• 9.
    Ekeblad, Sara
    et al.
    Uppsala University, Disciplinary Domain of Medicine and Pharmacy, Faculty of Medicine, Department of Medical Sciences, Endocrine Tumor Biology.
    Lejonklou, Margareta Halin
    Uppsala University, Disciplinary Domain of Medicine and Pharmacy, Faculty of Medicine, Department of Medical Sciences, Endocrine Tumor Biology.
    Grimfjärd, Per
    Uppsala University, Disciplinary Domain of Medicine and Pharmacy, Faculty of Medicine, Department of Medical Sciences, Endocrine Tumor Biology.
    Johansson, Térèse
    Uppsala University, Disciplinary Domain of Medicine and Pharmacy, Faculty of Medicine, Department of Medical Sciences, Endocrine Tumor Biology.
    Eriksson, Barbro
    Uppsala University, Disciplinary Domain of Medicine and Pharmacy, Faculty of Medicine, Department of Medical Sciences, Endocrine Tumor Biology.
    Grimelius, Lars
    Uppsala University, Disciplinary Domain of Medicine and Pharmacy, Faculty of Medicine, Department of Immunology, Genetics and Pathology, Molecular and Morphological Pathology.
    Stridsberg, Mats
    Uppsala University, Disciplinary Domain of Medicine and Pharmacy, Faculty of Medicine, Department of Medical Sciences, Clinical Chemistry. Uppsala University, Disciplinary Domain of Medicine and Pharmacy, Faculty of Medicine, Department of Medical Sciences, Biochemical endocrinology.
    Stålberg, Peter
    Uppsala University, Disciplinary Domain of Medicine and Pharmacy, Faculty of Medicine, Department of Surgical Sciences, Endocrine Surgery.
    Skogseid, Britt
    Uppsala University, Disciplinary Domain of Medicine and Pharmacy, Faculty of Medicine, Department of Medical Sciences, Endocrine Tumor Biology.
    Co-expression of ghrelin and its receptor in pancreatic endocrine tumours2007In: Clinical Endocrinology, ISSN 0300-0664, E-ISSN 1365-2265, Vol. 66, no 1, p. 115-122Article in journal (Refereed)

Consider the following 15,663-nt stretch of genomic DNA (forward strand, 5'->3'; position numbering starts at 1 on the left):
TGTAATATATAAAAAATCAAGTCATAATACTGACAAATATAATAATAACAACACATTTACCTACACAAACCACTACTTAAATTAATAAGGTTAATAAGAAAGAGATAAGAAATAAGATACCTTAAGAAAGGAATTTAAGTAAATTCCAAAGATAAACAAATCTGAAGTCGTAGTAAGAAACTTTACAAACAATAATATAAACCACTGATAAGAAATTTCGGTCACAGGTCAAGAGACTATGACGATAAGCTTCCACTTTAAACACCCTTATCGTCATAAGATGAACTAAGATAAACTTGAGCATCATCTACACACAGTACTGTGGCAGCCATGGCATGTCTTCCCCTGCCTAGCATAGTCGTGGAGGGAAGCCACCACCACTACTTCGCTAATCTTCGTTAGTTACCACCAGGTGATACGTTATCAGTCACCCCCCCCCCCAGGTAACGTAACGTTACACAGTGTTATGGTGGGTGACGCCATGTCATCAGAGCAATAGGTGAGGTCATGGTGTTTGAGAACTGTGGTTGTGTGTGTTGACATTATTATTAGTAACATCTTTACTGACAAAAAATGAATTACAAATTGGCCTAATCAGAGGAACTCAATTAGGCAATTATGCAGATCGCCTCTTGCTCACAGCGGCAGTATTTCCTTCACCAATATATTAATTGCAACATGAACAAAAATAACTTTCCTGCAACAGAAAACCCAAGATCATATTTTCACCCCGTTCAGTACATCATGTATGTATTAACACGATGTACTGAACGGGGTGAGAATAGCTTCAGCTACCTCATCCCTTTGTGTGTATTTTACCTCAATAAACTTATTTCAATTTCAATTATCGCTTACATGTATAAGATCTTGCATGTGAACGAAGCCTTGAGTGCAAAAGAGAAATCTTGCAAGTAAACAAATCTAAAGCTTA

Abstract [en]

    Objective 

    Expression of ghrelin has been reported in pancreatic endocrine tumours, but data on ghrelin receptor protein expression are lacking. The aim of this study was to examine the ghrelin receptor, as well as ghrelin, in a selected series of these tumours, including multiple endocrine neoplasia 1 (MEN1) associated tumours, and to correlate data with clinical features including body mass index.

    Design 

    Immunohistochemical detection of ghrelin and its receptor was performed on frozen tissue from 31 tumours: 9 MEN1 and 22 sporadic. Twenty tumours were analysed by quantitative PCR. Plasma ghrelin was assessed in 26 patients.

    Results 

    Twenty-one (68%) of 31 tumours showed immunoreactivity for ghrelin (8/9 MEN1) and 19/20 expressed ghrelin mRNA. Ghrelin receptor protein was detected in 21/30 (70%) tumours (4/8 MEN1), and mRNA was detected in all analysed tumours. Insulinomas had significantly higher levels of receptor mRNA than other tumours. Five patients had elevated plasma ghrelin (> 2 SD above the control group mean). No significant difference in mean plasma ghrelin levels was found between patients (908 ± 569 ng/l) and controls (952 ± 164 ng/l). Mean BMI was 24·3 kg/m2. There was no association between ghrelin or receptor expression and survival.